Directors: Phil Johnston and Rich Moore
Starring: John C. Reilly, Sarah Silverman, Gal Gadot, Taraji P. Henson, Jack McBrayer, Jane Lynch, Alan Tudyk, Alfred Molina, Ed O’Neill
Written by: (also story) Phil Johnston, Pamela Ribon, (story) Rich Moore, Jim Reardon, Josie Trinidad and (additional story material) Kelly Younger
Running Time: 112 mins
Release date: 30th December 2018
One of the surprise Disney productions of the past few years was Wreck-It-Ralph, a brightly coloured adventure about a villainous computer game character who wants to be loved and meets a racing game player to form an unlikely friendship. Now comes the sequel, which has all the colour and pizzazz of the original but looks like a more expensive rip-off of The Emoji Movie with Inside Out thrown in for good measure. Yet while it plays out as an extended advertising campaign for the huge internet companies as well as the Disney brand, this has much more to offer than a film like this has any right to.
Ralph and Vanellope’s friendship has grown over the six years since they first met but when her computer game is accidentally broken, Ralph is determined to help to get the game back before it is dumped forever, losing his best buddy. The pair head into the internet where they discover they can by the part needed on eBay but when thy overbid for the piece and have no money, they have to find a way to raise the cash, taking them on a whole new adventure in an alien world, including an exciting racing game that Vanellope falls in love with.
The thing that made Wreck-It-Ralph work was that it managed to mix classic computer game characters with a sickly sweet tale of a clumsy oaf who just wants to be liked, bringing a touching message without ever sledgehammering it home, still being hugely entertaining. Here, the filmmakers have taken that story of friendship and thrown them into a world that we are so familiar with and yet done with an enormous imagination. You can forget the promotion of those companies because they have managed to bring them to life in a way we never thought we would see.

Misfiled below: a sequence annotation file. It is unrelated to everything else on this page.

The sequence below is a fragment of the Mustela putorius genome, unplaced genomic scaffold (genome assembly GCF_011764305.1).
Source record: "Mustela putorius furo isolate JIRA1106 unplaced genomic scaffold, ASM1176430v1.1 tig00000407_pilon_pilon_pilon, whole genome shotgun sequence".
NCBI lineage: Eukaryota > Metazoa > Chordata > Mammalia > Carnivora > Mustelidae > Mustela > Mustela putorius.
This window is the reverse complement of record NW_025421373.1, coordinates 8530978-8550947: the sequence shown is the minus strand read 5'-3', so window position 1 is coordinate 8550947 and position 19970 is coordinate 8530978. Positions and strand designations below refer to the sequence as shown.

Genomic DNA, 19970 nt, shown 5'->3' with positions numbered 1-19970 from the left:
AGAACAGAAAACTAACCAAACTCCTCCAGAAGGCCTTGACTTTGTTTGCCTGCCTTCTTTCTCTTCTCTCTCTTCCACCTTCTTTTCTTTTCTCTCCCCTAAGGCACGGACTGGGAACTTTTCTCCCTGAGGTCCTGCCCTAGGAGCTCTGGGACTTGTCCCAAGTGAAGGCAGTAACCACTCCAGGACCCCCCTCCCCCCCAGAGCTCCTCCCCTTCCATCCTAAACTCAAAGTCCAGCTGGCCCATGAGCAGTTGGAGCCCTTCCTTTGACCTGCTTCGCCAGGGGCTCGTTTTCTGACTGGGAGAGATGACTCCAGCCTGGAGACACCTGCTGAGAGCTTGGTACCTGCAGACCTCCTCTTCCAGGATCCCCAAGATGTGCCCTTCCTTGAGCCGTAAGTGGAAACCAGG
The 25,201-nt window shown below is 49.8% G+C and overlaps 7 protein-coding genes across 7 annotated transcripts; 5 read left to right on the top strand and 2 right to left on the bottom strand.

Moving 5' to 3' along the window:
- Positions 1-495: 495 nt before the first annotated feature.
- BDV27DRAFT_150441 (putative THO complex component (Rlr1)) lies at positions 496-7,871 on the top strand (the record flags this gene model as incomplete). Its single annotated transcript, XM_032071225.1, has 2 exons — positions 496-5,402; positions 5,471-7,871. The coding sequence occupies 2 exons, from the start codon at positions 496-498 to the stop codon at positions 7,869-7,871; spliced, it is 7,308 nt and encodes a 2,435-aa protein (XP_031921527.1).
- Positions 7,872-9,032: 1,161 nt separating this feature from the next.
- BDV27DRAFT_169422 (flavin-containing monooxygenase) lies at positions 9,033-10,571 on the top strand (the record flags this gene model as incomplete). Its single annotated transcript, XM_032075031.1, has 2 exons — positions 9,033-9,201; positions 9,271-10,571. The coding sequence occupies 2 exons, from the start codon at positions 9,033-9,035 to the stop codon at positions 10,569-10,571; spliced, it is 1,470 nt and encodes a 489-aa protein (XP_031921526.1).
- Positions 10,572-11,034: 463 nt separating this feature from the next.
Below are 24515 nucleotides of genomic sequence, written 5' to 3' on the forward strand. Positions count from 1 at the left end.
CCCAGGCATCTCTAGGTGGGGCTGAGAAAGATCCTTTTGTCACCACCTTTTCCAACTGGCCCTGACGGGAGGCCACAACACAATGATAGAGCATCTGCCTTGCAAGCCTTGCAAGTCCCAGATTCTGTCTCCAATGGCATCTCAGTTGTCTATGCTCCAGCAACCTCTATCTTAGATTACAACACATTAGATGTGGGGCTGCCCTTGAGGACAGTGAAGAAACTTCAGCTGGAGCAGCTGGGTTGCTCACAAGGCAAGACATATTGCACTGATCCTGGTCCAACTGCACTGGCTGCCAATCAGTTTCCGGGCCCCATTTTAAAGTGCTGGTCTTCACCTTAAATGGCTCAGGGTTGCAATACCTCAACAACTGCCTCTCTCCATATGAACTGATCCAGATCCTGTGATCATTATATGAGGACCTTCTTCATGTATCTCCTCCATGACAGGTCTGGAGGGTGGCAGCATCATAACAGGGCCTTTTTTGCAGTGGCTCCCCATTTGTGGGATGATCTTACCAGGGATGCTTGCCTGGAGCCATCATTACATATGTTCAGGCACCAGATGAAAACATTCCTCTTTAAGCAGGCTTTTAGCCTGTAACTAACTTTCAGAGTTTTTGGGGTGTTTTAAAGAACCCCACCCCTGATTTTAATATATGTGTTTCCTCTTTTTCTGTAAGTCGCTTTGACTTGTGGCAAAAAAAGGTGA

We get eBay played out like an auction, with characters leading the gabble banging for small boxed-headed human, representing the humans watching the items on sale. Security blockers pop up like bodyguards. Even the dark web is represented like a sleazy alleyway that you wouldn’t walk down. Around every corner is another invention of the land of what’s behind the computer screen. The similarities with the dire The Emoji Movie are huge, yet this is done with flair, panache and a level of creativity that only Disney can produce.
The film, admittedly, starts off slowly, with us getting used to Ralph and Vanellope’s world once again, behind the arcade land, going through the motions of everyday life. Once the pair enters the Wi-Fi, it finds his feet and the rest of the film is a blast. There are enough moments well worth the admission price alone, particularly when Vanellope finds herself in a room filled with Disney princesses, a strong sequence full of big laughs but a definite nod towards the #MeToo generation.
There are jokes about pop-up ads, the importance of likes on video channels and even a caution about reading the comments. It isn’t afraid to poke fun at itself and while the laughs are huge, it still manages to have a heart that takes a simple message and by the time it hits the finale, you are weeping like a baby. The voice talents help this with John C. Reilly and Sarah Silverman returning as Ralph and Vanellope, both complimenting each other beautifully.
Ralph Breaks the Internet is as wildly inventive as the first film and while it might not have the depth of Inside Out, it has plenty of laughs, plays it straight when it needs to and knows just when to push the emotional button. Stick around for a post-credit sequence that will leave you with a huge smile on your face. A real crowd pleaser.